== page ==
Call to take up measles vaccine after another lab-confirmed case in Scotland

Public Health Scotland said there had been two such cases across the country since October 2023, including a case reported on Thursday.

Scots are being urged to take up the measles, mumps and rubella (MMR) vaccine after another case of lab-confirmed measles.

Public Health Scotland said there had been two such cases across the country since October 2023, including a case reported on Thursday.

Measles can be a very serious condition, causing pneumonia and encephalitis (inflammation of the brain), and can affect people of any age if they have not been vaccinated. 

The World Health Organisation (WHO) issued a fresh warning over measles this week after an almost 45-fold rise in cases across Europe.

Measles: Rise in casesGetty Images

The rising trend is expected to continue if people do not vaccinate their children against the disease, according to the WHO.

And the head of the UK Health Security Agency warned the UK is on a “trajectory for everything getting much worse” when it comes to measles spreading.

Scotland is currently bucking the trend in terms of rising case numbers across Europe but health officials have warned against complacency.

Dr Sam Ghebrehewet, head of vaccination and immunisation at Public Health Scotland, said: “As measles cases continue to increase across other parts of the UK and Europe, we’re working with health boards to ensure that as many people as possible are fully vaccinated with the MMR vaccine.

“Two doses are needed to give full protection.” 

Anyone who hasn’t had two doses of the free MMR vaccine, as well as parents and carers of children who have missed a dose, is encouraged to visit the NHS Inform website to find out how to arrange an appointment in their local health board area.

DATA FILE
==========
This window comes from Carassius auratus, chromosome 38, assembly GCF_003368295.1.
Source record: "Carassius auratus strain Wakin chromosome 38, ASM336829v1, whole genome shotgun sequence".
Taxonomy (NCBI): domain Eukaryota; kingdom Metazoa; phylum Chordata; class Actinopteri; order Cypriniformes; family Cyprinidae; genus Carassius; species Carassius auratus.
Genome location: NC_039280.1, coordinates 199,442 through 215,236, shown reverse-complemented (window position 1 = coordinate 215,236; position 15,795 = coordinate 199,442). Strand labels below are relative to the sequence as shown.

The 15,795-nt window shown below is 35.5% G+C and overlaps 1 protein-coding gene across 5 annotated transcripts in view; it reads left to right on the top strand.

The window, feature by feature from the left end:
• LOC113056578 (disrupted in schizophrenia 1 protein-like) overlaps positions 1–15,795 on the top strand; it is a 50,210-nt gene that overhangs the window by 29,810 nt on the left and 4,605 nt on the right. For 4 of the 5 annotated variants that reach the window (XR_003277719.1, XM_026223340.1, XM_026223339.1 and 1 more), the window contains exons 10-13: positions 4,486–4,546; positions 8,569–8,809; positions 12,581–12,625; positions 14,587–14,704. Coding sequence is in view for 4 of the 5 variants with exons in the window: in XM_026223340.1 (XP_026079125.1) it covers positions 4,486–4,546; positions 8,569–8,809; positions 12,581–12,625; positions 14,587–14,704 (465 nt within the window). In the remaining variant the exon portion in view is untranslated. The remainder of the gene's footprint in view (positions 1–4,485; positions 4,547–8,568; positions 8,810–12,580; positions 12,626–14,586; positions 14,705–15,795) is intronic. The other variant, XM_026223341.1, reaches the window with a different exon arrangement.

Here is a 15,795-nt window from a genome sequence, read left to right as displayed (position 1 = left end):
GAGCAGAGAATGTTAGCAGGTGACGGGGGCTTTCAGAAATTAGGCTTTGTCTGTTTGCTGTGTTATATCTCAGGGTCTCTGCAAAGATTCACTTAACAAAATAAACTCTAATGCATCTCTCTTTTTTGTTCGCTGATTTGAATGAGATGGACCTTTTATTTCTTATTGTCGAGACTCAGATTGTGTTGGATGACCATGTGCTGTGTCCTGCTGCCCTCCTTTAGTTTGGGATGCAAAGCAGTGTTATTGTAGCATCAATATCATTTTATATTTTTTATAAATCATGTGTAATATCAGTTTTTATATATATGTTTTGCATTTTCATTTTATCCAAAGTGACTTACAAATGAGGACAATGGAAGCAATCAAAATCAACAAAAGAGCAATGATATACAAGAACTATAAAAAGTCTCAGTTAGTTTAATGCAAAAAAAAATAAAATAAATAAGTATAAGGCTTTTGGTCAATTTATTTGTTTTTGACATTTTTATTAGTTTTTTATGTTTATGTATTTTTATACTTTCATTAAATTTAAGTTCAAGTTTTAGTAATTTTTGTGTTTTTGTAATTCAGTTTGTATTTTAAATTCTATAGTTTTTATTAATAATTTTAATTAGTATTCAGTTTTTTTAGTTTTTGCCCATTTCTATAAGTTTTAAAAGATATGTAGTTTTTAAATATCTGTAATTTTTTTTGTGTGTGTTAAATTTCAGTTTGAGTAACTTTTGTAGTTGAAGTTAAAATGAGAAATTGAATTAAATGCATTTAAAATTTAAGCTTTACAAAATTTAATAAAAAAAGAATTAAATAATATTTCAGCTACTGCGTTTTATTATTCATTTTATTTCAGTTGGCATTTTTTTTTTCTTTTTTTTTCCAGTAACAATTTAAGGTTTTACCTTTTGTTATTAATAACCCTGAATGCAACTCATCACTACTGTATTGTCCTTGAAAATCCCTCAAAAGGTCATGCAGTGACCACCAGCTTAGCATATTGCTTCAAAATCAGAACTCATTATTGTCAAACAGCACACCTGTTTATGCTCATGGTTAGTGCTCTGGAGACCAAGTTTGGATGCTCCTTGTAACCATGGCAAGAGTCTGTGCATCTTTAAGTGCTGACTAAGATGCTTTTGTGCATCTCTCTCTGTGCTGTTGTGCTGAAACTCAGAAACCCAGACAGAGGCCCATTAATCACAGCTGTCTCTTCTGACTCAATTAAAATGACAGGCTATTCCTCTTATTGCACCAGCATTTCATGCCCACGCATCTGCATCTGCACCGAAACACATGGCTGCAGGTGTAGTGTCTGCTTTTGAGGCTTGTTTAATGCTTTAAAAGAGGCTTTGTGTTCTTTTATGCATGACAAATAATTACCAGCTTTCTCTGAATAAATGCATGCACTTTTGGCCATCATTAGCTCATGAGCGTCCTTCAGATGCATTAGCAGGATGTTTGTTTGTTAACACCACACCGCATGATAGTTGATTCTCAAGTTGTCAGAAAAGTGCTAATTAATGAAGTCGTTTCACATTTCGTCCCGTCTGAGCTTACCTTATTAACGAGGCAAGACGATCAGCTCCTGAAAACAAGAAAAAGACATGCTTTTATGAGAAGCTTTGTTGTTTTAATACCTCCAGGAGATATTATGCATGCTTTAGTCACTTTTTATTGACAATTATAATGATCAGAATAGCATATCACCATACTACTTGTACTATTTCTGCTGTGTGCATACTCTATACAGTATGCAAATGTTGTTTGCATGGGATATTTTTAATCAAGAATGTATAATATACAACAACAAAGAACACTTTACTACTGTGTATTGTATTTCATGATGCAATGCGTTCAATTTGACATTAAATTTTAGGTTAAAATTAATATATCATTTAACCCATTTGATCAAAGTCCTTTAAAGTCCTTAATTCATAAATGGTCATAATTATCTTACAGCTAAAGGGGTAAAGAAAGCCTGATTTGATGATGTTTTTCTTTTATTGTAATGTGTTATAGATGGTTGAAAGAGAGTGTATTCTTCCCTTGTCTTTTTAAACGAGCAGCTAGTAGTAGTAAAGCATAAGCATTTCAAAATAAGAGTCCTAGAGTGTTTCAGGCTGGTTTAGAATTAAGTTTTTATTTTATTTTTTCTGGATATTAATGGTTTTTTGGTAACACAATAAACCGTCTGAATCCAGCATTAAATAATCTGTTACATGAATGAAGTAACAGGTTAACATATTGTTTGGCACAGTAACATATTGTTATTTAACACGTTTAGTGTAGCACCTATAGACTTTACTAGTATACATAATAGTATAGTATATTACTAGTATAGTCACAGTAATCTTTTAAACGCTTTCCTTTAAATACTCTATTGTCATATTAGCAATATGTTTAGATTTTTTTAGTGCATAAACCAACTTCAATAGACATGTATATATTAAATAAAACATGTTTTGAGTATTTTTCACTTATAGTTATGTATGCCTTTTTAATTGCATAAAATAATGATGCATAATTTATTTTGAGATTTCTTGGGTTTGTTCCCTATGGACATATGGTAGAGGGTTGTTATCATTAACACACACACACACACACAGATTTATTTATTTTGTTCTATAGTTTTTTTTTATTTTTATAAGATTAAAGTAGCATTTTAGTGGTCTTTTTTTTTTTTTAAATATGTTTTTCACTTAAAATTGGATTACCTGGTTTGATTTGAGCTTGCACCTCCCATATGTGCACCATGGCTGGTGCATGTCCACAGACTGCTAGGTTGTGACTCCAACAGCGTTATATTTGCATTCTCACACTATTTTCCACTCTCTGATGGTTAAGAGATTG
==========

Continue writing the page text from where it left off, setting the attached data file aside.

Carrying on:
Uptake of MMR has declined across all UK nations in recent years and there remains a risk of infection in those who are not vaccinated or not fully vaccinated for their age. Having two doses of the MMR vaccine is the best way to be fully protected against measles. 

The MMR vaccine protects against measles with the first dose offered to children between 12-13 months, and the second dose offered at three years, four months.

A number of factors have been laid out by health experts as to why Scotland is bucking the trend on cases.

Researchers from Edinburgh University found in 2022 that an uptake in vaccination rates in Scotland could be closely linked to flexible working arrangements during the Covid-19 pandemic.

It was reported that parents had more time due to hybrid working models to take their children to vaccination appointments.

The overall increase, as investigated by Public Health Scotland and the university, found an additional 7,508 pre-school vaccinations being delivered on time during lockdown compared with the same period in 2019.

Dr Fiona McQuaid, clinical lecturer in paediatric medicine at the University of Edinburgh, said in 2022: “It’s encouraging to find that more children under five received their vaccines on time during lockdown, despite concerns that uptake might fall.

“It’s important that we continue this research to find out why this happened and how we can continue to encourage high immunisation rates to ensure children remain protected against many infectious diseases.”

Figures up to September 2023 from Public Health Scotland (PHS) showed 93.3% of children had the first dose of MMR vaccine by age two last year.

This figure rose to 95.8% for children who had reached age five.

Further information on measles and how to check you / your child is fully protected can be found on MMR against measles | NHS inform. 

What are the symptoms of measles – and who is most at risk?

Measles can affect anyone at any age, old or young.

Symptoms normally start with a high fever and rashes which can clear after around 10 days.

Long-term complications can arise, however, with diseases such as pneumonia and meningitis.

Blindness and seizures have also been named as potential side effects to the infection.

Pregnant women, babies who are too young to be vaccinated and immunocompromised people are most at risk according to health experts.

During pregnancy, the infection can lead to stillbirth, miscarriage and babies being born at a low weight.

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